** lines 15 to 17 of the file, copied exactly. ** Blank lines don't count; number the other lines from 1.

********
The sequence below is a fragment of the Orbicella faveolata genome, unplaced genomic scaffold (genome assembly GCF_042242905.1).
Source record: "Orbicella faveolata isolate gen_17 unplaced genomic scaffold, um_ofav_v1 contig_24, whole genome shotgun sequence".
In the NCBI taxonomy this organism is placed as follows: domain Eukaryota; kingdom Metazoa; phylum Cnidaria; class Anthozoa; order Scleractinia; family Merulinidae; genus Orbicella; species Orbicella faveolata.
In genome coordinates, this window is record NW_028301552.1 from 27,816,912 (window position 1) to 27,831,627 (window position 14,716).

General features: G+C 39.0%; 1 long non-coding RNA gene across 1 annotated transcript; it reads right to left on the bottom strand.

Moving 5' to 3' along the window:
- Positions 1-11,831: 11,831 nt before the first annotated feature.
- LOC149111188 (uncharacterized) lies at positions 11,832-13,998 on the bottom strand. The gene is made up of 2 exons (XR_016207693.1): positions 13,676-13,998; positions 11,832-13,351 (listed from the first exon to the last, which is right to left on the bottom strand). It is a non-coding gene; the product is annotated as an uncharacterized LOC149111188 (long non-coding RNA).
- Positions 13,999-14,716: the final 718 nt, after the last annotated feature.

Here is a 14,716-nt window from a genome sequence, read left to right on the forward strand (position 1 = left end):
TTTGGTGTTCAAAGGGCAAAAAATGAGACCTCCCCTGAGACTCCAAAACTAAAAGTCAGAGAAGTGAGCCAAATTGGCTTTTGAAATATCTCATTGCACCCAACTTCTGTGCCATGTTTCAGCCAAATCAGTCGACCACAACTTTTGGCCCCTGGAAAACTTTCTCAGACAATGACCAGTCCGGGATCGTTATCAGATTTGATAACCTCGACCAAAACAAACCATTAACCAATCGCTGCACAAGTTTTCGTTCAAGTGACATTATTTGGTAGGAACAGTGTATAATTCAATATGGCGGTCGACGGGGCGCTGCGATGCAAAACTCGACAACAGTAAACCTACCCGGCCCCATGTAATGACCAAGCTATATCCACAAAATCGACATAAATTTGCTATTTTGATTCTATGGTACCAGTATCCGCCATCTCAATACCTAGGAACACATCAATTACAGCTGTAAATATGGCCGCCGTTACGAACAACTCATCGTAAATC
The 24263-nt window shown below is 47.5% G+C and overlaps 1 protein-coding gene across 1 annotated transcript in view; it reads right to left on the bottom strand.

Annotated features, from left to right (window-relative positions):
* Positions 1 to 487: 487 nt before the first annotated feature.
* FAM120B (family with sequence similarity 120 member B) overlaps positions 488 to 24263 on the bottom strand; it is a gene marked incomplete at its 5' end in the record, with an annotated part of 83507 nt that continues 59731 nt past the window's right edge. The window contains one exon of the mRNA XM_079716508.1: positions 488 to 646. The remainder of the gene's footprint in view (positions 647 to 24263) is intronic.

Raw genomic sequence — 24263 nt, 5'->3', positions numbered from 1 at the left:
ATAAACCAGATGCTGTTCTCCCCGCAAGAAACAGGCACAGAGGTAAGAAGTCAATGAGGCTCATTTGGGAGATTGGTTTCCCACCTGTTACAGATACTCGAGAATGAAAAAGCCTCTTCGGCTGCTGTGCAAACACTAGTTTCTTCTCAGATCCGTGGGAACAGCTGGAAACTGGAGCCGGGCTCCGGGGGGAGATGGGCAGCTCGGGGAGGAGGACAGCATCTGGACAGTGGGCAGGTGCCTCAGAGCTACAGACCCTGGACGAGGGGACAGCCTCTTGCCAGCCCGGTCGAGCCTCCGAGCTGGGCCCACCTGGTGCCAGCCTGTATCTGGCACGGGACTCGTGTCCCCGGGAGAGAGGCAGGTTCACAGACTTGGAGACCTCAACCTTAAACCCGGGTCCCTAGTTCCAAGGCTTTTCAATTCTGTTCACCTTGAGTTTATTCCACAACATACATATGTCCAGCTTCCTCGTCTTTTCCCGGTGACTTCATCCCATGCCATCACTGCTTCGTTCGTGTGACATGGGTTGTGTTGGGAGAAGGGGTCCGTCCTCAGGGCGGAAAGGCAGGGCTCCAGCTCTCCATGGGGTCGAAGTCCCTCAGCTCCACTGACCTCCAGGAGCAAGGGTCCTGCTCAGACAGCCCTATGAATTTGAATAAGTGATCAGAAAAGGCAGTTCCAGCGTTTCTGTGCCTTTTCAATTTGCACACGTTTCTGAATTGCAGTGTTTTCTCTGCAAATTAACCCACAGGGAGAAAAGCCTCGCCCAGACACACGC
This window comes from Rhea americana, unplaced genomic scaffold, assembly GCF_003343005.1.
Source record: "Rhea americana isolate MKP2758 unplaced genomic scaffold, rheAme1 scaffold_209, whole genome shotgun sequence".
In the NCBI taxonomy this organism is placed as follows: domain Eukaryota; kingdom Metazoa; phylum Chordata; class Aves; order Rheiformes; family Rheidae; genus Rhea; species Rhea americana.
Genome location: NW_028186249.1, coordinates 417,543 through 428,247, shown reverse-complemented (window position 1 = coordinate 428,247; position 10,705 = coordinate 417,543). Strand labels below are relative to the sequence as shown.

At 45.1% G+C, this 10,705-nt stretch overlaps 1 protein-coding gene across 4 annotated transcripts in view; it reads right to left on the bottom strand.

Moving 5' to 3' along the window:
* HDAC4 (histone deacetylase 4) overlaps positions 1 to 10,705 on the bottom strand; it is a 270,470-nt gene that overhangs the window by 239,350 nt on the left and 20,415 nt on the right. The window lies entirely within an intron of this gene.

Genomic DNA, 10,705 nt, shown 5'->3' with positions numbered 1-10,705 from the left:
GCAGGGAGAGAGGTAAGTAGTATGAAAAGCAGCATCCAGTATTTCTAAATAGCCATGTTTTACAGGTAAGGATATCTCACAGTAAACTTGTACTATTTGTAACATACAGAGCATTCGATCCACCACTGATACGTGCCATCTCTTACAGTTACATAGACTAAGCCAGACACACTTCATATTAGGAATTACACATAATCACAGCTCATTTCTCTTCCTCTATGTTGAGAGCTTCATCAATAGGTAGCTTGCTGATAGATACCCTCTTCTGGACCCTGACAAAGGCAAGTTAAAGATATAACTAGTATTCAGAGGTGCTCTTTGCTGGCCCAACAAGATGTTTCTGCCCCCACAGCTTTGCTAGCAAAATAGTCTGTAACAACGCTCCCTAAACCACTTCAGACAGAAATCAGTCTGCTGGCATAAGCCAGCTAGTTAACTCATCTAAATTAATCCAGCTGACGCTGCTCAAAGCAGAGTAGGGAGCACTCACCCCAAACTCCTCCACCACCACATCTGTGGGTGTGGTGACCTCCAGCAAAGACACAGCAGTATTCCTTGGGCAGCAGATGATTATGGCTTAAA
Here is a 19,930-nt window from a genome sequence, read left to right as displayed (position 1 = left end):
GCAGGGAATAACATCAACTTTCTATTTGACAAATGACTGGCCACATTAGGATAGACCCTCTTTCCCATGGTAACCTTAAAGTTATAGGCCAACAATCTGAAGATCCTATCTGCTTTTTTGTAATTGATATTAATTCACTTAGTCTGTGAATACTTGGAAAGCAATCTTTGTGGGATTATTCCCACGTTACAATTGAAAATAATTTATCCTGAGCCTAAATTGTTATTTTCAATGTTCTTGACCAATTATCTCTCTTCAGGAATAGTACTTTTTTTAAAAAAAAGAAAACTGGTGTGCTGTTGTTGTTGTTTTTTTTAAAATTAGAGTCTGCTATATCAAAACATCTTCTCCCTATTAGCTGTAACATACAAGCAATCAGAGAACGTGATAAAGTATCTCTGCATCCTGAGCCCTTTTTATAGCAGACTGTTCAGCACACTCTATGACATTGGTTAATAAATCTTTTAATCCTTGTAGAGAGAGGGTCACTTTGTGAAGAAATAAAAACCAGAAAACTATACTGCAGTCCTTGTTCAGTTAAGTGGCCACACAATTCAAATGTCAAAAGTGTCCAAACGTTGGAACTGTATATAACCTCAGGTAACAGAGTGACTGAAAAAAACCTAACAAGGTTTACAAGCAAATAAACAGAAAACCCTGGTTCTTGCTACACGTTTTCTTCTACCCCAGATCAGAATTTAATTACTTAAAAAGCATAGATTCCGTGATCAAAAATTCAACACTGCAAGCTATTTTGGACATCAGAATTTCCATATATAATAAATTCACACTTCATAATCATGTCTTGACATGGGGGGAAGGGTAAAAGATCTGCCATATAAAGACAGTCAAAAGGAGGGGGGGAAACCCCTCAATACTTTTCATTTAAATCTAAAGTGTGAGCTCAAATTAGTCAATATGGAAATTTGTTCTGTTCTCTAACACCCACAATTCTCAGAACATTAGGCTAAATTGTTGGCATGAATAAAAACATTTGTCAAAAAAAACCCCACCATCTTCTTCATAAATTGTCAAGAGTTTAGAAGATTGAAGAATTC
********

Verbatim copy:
* FAM120B (family with sequence similarity 120 member B) overlaps positions 488 to 24263 on the bottom strand; it is a gene marked incomplete at its 5' end in the record, with an annotated part of 83507 nt that continues 59731 nt past the window's right edge. The window contains one exon of the mRNA XM_079716508.1: positions 488 to 646. The remainder of the gene's footprint in view (positions 647 to 24263) is intronic.

Raw genomic sequence — 24263 nt, 5'->3', positions numbered from 1 at the left:
ATAAACCAGATGCTGTTCTCCCCGCAAGAAACAGGCACAGAGGTAAGAAGTCAATGAGGCTCATTTGGGAGATTGGTTTCCCACCTGTTACAGATACTCGAGAATGAAAAAGCCTCTTCGGCTGCTGTGCAAACACTAGTTTCTTCTCAGATCCGTGGGAACAGCTGGAAACTGGAGCCGGGCTCCGGGGGGAGATGGGCAGCTCGGGGAGGAGGACAGCATCTGGACAGTGGGCAGGTGCCTCAGAGCTACAGACCCTGGACGAGGGGACAGCCTCTTGCCAGCCCGGTCGAGCCTCCGAGCTGGGCCCACCTGGTGCCAGCCTGTATCTGGCACGGGACTCGTGTCCCCGGGAGAGAGGCAGGTTCACAGACTTGGAGACCTCAACCTTAAACCCGGGTCCCTAGTTCCAAGGCTTTTCAATTCTGTTCACCTTGAGTTTATTCCACAACATACATATGTCCAGCTTCCTCGTCTTTTCCCGGTGACTTCATCCCATGCCATCACTGCTTCGTTCGTGTGACATGGGTTGTGTTGGGAGAAGGGGTCCGTCCTCAGGGCGGAAAGGCAGGGCTCCAGCTCTCCATGGGGTCGAAGTCCCTCAGCTCCACTGACCTCCAGGAGCAAGGGTCCTGCTCAGACAGCCCTATGAATTTGAATAAGTGATCAGAAAAGGCAGTTCCAGCGTTTCTGTGCCTTTTCAATTTGCACACGTTTCTGAATTGCAGTGTTTTCTCTGCAAATTAACCCACAGGGAGAAAAGCCTCGCCCAGACACACGC